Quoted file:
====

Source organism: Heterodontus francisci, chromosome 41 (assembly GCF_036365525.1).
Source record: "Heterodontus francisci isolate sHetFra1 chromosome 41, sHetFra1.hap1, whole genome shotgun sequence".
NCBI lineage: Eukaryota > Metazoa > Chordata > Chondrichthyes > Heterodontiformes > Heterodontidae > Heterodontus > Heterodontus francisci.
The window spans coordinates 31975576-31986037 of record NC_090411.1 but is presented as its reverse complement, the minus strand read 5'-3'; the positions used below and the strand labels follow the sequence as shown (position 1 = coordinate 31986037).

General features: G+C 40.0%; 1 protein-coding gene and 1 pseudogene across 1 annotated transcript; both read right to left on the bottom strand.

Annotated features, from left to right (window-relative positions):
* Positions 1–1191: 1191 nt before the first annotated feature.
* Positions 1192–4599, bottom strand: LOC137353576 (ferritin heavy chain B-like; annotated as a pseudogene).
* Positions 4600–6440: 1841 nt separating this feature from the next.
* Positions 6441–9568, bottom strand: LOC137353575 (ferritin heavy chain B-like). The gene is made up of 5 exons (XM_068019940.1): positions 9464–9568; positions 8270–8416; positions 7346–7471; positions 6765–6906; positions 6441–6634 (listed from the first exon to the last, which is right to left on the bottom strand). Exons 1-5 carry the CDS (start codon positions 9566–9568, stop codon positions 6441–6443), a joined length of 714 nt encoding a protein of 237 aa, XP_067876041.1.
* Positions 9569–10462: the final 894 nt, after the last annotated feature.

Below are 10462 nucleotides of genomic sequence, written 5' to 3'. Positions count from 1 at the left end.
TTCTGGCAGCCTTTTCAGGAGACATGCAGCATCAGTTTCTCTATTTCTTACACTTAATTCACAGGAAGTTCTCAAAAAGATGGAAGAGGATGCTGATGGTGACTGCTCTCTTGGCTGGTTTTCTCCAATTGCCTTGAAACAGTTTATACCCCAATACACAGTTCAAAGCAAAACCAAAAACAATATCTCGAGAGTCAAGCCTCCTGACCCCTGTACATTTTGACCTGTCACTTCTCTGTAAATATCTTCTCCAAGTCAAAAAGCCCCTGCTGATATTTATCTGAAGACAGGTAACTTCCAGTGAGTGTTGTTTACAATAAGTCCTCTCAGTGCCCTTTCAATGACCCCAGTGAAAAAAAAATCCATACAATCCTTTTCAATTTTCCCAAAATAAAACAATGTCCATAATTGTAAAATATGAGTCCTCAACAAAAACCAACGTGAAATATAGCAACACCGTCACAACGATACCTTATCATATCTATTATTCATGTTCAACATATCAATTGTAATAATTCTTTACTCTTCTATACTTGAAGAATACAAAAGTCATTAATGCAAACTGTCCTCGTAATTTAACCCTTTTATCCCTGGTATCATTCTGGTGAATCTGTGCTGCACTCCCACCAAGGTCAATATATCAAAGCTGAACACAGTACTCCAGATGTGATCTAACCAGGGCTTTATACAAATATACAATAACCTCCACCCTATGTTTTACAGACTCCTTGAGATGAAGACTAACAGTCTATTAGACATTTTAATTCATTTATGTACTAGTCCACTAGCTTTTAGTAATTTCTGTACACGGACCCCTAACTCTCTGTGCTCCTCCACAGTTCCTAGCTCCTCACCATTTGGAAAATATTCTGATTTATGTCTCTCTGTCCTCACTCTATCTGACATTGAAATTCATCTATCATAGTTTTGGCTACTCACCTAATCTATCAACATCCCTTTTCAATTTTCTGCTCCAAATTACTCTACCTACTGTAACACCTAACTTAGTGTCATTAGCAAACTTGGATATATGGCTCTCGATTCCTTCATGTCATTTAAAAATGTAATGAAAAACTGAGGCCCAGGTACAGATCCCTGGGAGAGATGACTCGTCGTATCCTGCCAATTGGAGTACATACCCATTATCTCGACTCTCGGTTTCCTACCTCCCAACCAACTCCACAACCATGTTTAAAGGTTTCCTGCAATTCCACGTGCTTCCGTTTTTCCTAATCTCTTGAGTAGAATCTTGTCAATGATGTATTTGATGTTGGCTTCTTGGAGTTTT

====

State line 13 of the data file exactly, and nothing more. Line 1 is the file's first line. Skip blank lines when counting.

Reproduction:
TTCTGGCAGCCTTTTCAGGAGACATGCAGCATCAGTTTCTCTATTTCTTACACTTAATTCACAGGAAGTTCTCAAAAAGATGGAAGAGGATGCTGATGGTGACTGCTCTCTTGGCTGGTTTTCTCCAATTGCCTTGAAACAGTTTATACCCCAATACACAGTTCAAAGCAAAACCAAAAACAATATCTCGAGAGTCAAGCCTCCTGACCCCTGTACATTTTGACCTGTCACTTCTCTGTAAATATCTTCTCCAAGTCAAAAAGCCCCTGCTGATATTTATCTGAAGACAGGTAACTTCCAGTGAGTGTTGTTTACAATAAGTCCTCTCAGTGCCCTTTCAATGACCCCAGTGAAAAAAAAATCCATACAATCCTTTTCAATTTTCCCAAAATAAAACAATGTCCATAATTGTAAAATATGAGTCCTCAACAAAAACCAACGTGAAATATAGCAACACCGTCACAACGATACCTTATCATATCTATTATTCATGTTCAACATATCAATTGTAATAATTCTTTACTCTTCTATACTTGAAGAATACAAAAGTCATTAATGCAAACTGTCCTCGTAATTTAACCCTTTTATCCCTGGTATCATTCTGGTGAATCTGTGCTGCACTCCCACCAAGGTCAATATATCAAAGCTGAACACAGTACTCCAGATGTGATCTAACCAGGGCTTTATACAAATATACAATAACCTCCACCCTATGTTTTACAGACTCCTTGAGATGAAGACTAACAGTCTATTAGACATTTTAATTCATTTATGTACTAGTCCACTAGCTTTTAGTAATTTCTGTACACGGACCCCTAACTCTCTGTGCTCCTCCACAGTTCCTAGCTCCTCACCATTTGGAAAATATTCTGATTTATGTCTCTCTGTCCTCACTCTATCTGACATTGAAATTCATCTATCATAGTTTTGGCTACTCACCTAATCTATCAACATCCCTTTTCAATTTTCTGCTCCAAATTACTCTACCTACTGTAACACCTAACTTAGTGTCATTAGCAAACTTGGATATATGGCTCTCGATTCCTTCATGTCATTTAAAAATGTAATGAAAAACTGAGGCCCAGGTACAGATCCCTGGGAGAGATGACTCGTCGTATCCTGCCAATTGGAGTACATACCCATTATCTCGACTCTCGGTTTCCTACCTCCCAACCAACTCCACAACCATGTTTAAAGGTTTCCTGCAATTCCACGTGCTTCCGTTTTTCCTAATCTCTTGAGTAGAATCTTGTCAATGATGTATTTGATGTTGGCTTCTTGGAGTTTT